Clin Psychol Sci. 2021 May;9(3):482-488. doi: 10.1177/2167702621993857.

ABSTRACT

There is concern that the COVID-19 pandemic may cause increased risk of suicide. In the current study, we tested whether suicidal thinking has increased during the COVID-19 pandemic and whether such thinking was predicted by increased feelings of social isolation. In a sample of 55 individuals recently hospitalized for suicidal thinking or behaviors and participating in a 6-month intensive longitudinal smartphone monitoring study, we examined suicidal thinking and isolation before and after the COVID-19 pandemic was declared a national emergency in the United States. We found that suicidal thinking increased significantly among adults (odds ratio [OR] = 4.01, 95% confidence interval [CI] = [3.28, 4.90], p < .001) but not adolescents (OR = 0.84, 95% CI = [0.69, 1.01], p = .07) during the onset of the COVID-19 pandemic. Increased feelings of isolation predicted suicidal thinking during the pandemic phase. Given the importance of social distancing policies, these findings support the need for digital outreach and treatment.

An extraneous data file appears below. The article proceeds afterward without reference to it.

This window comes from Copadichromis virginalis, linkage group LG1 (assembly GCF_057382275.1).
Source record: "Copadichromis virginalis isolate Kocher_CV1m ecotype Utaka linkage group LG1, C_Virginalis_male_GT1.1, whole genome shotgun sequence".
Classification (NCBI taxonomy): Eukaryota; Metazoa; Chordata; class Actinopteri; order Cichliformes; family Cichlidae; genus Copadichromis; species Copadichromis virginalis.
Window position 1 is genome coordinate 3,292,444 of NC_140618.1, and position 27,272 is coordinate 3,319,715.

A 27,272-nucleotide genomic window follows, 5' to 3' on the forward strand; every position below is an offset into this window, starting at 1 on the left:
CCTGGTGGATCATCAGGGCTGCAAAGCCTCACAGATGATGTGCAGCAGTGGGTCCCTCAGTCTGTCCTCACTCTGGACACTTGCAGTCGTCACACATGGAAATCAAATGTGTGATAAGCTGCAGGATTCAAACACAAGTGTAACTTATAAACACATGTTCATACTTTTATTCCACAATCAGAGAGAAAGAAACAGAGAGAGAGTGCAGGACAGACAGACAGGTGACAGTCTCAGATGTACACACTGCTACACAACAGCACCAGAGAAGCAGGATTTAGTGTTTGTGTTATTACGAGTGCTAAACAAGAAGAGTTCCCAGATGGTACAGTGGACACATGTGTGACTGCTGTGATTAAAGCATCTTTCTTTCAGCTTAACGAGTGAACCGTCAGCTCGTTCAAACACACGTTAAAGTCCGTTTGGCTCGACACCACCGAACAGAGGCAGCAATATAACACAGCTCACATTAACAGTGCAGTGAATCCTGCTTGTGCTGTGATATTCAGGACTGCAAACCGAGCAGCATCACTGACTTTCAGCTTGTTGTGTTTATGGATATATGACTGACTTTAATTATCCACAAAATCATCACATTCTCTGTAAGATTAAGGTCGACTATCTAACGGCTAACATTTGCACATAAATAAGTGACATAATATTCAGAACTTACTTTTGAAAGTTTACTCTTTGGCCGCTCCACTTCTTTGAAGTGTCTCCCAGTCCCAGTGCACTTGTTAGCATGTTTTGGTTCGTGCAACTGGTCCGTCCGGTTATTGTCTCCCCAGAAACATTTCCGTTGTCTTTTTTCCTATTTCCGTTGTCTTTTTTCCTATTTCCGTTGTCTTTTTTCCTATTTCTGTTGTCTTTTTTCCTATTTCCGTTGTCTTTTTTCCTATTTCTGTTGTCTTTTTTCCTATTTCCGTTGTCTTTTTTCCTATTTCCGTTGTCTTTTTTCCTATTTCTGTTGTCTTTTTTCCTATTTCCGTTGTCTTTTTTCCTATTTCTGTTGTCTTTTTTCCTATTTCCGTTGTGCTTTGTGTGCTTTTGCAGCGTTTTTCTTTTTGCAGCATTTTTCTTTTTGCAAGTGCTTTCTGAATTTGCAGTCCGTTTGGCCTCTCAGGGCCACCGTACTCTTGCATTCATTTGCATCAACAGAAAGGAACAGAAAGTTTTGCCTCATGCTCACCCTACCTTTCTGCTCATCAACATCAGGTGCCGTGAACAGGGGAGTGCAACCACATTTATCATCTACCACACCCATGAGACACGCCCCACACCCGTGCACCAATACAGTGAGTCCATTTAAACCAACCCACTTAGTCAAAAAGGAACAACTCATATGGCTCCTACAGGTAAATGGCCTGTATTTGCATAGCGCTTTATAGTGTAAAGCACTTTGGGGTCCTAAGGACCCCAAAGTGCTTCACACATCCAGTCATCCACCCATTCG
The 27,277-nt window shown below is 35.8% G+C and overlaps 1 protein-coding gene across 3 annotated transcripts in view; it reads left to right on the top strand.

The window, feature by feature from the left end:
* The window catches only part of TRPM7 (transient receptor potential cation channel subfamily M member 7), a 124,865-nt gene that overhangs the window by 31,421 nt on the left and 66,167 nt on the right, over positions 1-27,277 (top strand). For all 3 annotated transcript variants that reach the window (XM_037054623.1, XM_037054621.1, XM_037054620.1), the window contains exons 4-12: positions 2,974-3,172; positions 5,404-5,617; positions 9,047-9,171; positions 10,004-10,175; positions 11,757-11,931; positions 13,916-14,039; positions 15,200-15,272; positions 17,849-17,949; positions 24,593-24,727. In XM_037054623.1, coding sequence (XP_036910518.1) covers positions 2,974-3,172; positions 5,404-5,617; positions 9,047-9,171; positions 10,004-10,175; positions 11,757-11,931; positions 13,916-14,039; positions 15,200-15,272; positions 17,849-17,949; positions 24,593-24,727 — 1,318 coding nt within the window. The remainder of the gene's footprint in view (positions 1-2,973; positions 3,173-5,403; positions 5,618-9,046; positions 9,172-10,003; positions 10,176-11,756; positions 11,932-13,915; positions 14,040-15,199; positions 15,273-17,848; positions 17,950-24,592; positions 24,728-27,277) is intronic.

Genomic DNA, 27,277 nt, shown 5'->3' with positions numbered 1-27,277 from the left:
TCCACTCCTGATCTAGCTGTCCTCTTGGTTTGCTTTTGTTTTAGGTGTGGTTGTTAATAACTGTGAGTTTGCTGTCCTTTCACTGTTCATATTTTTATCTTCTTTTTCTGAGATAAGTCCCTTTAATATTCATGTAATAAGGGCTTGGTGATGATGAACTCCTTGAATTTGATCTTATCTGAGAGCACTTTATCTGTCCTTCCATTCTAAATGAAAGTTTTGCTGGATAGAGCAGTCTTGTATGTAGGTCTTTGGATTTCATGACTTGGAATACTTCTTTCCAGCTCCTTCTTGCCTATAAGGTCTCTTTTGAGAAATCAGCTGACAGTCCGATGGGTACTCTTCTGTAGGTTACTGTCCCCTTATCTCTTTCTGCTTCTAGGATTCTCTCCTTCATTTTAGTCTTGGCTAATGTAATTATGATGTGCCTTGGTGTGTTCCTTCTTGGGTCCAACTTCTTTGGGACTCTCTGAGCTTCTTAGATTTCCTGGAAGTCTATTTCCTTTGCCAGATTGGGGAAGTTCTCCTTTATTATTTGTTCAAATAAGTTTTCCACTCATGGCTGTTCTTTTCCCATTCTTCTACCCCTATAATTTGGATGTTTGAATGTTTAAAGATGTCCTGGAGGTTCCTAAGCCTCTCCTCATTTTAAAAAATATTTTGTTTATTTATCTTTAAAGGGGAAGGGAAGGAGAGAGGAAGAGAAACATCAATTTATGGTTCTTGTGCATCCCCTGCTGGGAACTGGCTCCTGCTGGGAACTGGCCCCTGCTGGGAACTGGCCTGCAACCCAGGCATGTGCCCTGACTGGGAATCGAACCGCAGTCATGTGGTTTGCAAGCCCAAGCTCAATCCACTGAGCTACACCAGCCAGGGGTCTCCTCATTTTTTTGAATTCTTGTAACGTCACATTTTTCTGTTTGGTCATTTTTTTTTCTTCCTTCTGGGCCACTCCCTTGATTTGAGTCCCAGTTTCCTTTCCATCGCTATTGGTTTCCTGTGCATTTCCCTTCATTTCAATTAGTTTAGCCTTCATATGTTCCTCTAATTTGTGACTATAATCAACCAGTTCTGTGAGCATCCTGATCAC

PMID:38602997 | PMC:PMC7967020 | DOI:10.1177/2167702621993857